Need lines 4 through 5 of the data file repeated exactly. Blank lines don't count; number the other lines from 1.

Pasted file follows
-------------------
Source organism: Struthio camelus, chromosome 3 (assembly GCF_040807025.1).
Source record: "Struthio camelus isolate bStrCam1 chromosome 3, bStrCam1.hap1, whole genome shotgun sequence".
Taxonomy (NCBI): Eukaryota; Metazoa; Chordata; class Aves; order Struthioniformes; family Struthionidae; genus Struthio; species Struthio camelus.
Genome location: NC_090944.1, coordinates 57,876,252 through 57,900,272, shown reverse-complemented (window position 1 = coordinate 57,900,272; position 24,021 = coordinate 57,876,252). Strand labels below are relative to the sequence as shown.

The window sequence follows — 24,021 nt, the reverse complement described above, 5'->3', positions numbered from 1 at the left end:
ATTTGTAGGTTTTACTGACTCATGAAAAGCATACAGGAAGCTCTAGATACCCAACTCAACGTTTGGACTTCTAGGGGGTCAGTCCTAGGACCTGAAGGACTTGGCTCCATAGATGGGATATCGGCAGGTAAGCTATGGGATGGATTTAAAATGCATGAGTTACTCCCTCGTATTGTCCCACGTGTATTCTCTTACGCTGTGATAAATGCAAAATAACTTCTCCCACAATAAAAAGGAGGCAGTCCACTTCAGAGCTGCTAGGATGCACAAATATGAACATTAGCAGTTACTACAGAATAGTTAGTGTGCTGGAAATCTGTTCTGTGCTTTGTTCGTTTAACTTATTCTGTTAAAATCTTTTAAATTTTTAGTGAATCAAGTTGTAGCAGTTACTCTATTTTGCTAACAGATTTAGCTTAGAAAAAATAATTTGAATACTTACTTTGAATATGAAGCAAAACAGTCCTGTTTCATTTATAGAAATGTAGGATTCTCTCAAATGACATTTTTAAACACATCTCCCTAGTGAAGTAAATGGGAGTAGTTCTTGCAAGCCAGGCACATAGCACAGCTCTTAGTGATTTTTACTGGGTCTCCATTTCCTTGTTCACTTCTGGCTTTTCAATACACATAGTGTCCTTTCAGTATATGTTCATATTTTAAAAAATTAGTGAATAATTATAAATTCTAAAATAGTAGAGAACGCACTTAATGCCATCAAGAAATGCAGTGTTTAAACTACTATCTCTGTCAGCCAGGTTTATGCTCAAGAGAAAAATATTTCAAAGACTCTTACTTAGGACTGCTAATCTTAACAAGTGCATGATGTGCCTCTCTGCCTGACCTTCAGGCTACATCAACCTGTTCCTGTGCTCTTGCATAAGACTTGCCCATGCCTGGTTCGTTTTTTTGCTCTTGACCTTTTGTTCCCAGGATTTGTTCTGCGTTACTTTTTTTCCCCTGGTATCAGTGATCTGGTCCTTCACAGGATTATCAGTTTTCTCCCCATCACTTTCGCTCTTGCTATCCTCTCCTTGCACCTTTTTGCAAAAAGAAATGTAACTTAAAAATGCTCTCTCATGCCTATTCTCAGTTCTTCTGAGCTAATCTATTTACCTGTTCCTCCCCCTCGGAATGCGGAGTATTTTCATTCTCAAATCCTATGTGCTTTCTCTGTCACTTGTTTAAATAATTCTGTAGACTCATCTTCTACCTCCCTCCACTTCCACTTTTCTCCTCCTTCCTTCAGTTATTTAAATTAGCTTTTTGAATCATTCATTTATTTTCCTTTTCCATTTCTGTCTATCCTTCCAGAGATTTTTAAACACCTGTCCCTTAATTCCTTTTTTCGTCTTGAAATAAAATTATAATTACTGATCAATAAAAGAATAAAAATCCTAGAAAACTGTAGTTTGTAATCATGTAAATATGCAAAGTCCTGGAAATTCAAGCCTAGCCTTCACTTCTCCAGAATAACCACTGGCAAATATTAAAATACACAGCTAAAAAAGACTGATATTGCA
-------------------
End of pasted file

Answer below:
Genome location: NC_090944.1, coordinates 57,876,252 through 57,900,272, shown reverse-complemented (window position 1 = coordinate 57,900,272; position 24,021 = coordinate 57,876,252). Strand labels below are relative to the sequence as shown.

The window sequence follows — 24,021 nt, the reverse complement described above, 5'->3', positions numbered from 1 at the left end: